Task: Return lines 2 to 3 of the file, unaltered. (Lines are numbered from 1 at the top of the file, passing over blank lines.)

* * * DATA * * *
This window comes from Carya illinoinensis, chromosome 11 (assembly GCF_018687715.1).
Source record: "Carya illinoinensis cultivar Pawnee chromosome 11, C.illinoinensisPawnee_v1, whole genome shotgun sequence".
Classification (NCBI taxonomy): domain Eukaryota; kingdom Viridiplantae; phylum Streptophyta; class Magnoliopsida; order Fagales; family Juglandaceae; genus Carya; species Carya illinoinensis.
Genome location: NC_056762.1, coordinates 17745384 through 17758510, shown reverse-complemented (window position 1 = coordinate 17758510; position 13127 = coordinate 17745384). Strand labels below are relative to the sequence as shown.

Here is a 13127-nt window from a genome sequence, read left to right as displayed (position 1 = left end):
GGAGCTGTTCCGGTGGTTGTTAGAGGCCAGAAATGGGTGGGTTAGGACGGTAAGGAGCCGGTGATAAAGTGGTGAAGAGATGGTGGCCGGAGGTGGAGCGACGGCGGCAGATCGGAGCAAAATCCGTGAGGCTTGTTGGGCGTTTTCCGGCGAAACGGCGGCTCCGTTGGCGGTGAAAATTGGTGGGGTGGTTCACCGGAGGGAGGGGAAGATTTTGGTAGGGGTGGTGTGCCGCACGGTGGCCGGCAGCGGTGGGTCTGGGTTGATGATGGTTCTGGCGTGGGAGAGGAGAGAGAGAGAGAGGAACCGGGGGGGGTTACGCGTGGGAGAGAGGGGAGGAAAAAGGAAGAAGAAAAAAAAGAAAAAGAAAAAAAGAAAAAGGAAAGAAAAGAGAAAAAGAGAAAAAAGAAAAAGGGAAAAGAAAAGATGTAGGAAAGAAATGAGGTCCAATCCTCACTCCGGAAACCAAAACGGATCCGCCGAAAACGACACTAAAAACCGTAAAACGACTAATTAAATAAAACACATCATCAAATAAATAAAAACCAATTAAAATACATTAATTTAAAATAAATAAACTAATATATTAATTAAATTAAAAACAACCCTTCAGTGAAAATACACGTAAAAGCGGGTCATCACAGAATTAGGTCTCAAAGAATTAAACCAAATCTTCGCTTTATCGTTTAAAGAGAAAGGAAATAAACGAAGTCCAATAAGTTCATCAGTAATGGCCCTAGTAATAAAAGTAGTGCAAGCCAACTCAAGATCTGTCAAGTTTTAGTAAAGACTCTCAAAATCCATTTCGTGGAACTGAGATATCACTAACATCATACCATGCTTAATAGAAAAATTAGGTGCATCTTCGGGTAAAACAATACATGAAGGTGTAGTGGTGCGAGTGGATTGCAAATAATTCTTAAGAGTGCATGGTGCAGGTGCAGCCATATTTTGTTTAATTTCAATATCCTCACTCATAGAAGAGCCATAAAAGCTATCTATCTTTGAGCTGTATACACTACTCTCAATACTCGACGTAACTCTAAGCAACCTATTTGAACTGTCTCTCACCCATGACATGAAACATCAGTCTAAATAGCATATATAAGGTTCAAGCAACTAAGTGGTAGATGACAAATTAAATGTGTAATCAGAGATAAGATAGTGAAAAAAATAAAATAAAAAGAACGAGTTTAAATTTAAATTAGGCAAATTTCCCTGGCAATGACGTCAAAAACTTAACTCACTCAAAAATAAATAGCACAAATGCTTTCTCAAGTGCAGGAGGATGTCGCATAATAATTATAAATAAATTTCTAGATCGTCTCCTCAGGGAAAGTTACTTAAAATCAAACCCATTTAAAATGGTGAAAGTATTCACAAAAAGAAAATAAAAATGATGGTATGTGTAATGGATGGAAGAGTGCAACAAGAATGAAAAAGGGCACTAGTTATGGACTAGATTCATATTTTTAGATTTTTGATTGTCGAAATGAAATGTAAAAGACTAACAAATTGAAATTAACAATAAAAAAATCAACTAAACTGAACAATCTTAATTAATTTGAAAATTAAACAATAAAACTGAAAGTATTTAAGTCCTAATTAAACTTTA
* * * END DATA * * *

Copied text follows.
Source record: "Carya illinoinensis cultivar Pawnee chromosome 11, C.illinoinensisPawnee_v1, whole genome shotgun sequence".
Classification (NCBI taxonomy): domain Eukaryota; kingdom Viridiplantae; phylum Streptophyta; class Magnoliopsida; order Fagales; family Juglandaceae; genus Carya; species Carya illinoinensis.